The responses of the reinforced ballast are investigated by ballast particle displacements and nominal volumetric strains under microscale. The installation of geogrid provides horizontal and lateral constraints to ballast particles along shearing surface, and ballast particles along the shearing surface no longer move along with the upper box in the direct shear test. The strain distribution is mainly located above the geogrid, and obvious shear is formed. Geogrid can improve the stability of ballast materials.
The coupled discrete-finite element model proposed in this paper could reveal the mechanism of interaction between geogrid and ballast under microscale. It provides a new numerical method for dealing with similar problems. The mechanical behavior of geogrid is simulated by the elastic constitutive model, which is not very precise. The modeled shear test and pull-out test of reinforced ballast are still far away from modeling the practical functions of geogrid-reinforced ballast in engineering practice. In further work, the nonlinear constitutive model will be considered to analyze the behavior of geogrid.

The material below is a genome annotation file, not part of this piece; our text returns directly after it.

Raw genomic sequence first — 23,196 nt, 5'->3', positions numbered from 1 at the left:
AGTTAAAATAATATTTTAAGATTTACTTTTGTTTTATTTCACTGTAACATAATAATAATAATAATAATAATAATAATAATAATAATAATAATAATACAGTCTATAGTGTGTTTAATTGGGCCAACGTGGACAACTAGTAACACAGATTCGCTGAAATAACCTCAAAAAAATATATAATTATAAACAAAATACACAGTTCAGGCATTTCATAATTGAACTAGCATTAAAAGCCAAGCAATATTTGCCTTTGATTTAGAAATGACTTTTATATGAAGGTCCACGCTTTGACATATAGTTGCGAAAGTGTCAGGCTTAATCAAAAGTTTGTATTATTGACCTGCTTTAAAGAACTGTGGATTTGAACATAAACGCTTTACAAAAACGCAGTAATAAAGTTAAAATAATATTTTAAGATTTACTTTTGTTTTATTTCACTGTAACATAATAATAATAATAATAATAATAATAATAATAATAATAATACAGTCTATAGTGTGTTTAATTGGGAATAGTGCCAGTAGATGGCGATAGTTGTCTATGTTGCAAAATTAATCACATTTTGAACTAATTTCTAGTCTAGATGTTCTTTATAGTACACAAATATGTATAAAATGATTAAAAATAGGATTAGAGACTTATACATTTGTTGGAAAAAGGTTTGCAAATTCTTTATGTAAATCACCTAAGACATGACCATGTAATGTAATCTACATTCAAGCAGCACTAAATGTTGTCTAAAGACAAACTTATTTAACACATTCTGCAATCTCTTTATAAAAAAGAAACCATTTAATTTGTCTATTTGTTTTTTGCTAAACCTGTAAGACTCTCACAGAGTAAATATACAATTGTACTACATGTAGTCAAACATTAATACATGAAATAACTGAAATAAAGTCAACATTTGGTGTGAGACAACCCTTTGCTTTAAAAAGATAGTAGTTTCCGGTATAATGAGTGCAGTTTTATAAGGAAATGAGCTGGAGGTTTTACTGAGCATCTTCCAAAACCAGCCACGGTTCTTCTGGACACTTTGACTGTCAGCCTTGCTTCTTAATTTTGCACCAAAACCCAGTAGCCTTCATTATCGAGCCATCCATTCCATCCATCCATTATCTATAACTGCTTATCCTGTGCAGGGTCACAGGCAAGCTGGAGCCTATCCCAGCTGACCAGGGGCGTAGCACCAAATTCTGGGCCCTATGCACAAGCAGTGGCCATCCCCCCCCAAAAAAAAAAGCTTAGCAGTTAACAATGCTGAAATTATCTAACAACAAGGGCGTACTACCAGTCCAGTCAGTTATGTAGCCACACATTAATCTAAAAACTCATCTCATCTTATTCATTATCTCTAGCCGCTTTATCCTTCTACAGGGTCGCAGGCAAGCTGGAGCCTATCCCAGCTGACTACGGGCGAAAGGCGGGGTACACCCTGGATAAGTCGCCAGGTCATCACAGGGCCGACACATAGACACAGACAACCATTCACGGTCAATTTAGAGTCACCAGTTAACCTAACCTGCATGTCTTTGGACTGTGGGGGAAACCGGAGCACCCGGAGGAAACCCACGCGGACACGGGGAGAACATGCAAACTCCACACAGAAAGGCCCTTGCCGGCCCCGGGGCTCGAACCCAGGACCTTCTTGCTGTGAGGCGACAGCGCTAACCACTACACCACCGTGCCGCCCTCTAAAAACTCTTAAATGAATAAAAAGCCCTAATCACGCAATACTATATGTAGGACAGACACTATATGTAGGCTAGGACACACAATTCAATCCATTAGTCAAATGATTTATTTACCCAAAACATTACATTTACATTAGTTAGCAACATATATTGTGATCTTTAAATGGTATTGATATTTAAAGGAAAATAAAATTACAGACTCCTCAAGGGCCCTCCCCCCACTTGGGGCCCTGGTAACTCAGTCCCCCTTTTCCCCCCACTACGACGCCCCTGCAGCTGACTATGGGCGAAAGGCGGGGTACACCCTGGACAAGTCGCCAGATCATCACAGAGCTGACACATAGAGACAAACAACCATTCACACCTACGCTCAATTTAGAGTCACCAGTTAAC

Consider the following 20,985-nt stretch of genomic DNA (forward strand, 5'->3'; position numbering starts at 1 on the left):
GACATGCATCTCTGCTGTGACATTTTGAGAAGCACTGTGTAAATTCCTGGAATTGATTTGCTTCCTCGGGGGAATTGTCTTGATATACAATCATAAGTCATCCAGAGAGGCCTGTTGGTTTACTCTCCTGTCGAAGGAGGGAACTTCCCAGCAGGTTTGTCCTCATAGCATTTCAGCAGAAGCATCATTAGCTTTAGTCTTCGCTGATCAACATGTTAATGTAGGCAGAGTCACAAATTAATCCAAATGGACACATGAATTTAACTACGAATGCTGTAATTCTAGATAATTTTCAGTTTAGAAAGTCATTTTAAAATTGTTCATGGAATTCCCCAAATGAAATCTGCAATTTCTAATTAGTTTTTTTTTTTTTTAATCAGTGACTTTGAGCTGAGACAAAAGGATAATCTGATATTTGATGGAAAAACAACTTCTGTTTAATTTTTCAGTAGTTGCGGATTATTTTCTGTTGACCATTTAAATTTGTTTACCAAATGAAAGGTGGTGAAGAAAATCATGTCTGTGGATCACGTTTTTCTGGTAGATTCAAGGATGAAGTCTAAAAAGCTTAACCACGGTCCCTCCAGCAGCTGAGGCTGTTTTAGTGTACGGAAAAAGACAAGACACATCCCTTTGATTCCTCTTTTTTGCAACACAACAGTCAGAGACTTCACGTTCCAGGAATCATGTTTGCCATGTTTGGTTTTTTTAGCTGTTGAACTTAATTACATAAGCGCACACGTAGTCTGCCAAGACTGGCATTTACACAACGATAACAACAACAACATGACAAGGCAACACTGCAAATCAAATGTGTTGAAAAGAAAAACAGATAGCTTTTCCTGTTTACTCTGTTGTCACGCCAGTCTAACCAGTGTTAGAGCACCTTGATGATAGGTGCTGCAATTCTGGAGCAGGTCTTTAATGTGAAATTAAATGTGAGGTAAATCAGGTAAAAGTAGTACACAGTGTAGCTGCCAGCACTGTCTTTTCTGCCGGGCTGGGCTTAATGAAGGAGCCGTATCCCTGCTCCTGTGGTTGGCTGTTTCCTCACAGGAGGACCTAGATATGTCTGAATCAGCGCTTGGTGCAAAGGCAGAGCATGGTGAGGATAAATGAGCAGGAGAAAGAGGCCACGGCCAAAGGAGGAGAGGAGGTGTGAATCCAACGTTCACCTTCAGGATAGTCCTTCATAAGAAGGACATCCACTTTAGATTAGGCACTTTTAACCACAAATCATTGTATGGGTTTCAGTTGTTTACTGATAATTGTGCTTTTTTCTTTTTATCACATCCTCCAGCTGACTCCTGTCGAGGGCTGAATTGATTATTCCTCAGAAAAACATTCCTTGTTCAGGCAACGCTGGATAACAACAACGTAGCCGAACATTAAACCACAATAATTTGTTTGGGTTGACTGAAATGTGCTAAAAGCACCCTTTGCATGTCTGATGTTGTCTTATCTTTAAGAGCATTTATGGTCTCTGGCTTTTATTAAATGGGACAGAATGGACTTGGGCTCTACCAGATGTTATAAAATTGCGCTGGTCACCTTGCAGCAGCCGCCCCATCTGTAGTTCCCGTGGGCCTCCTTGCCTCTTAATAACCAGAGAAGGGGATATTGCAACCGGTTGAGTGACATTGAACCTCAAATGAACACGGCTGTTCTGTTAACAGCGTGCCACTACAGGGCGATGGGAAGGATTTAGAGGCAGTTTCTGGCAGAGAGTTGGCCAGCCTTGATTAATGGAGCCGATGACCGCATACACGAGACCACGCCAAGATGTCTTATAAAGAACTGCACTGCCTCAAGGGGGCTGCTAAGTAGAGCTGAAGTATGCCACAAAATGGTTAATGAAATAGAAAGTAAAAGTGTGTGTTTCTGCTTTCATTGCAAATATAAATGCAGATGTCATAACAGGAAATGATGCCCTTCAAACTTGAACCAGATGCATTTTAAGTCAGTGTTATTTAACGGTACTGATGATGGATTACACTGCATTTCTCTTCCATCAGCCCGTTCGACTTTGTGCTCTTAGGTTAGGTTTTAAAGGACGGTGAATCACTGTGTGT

The underlying data supporting the results of this study are uploaded as supplemental files.
Conflicts of Interest
The authors declare that they have no conflicts of interest.
This study was supported by the National Natural Science Foundation of China (no. 11802146), the Science and Technology Project of Inner Mongolia (no. 2020GG0126), and the Science and Technology Major Project of Inner Mongolia (no. 2020ZD0020).
This section includes the data regarding the ballast direct shear test, geogrid direct shear test, and pull-out test. (Supplementary Materials)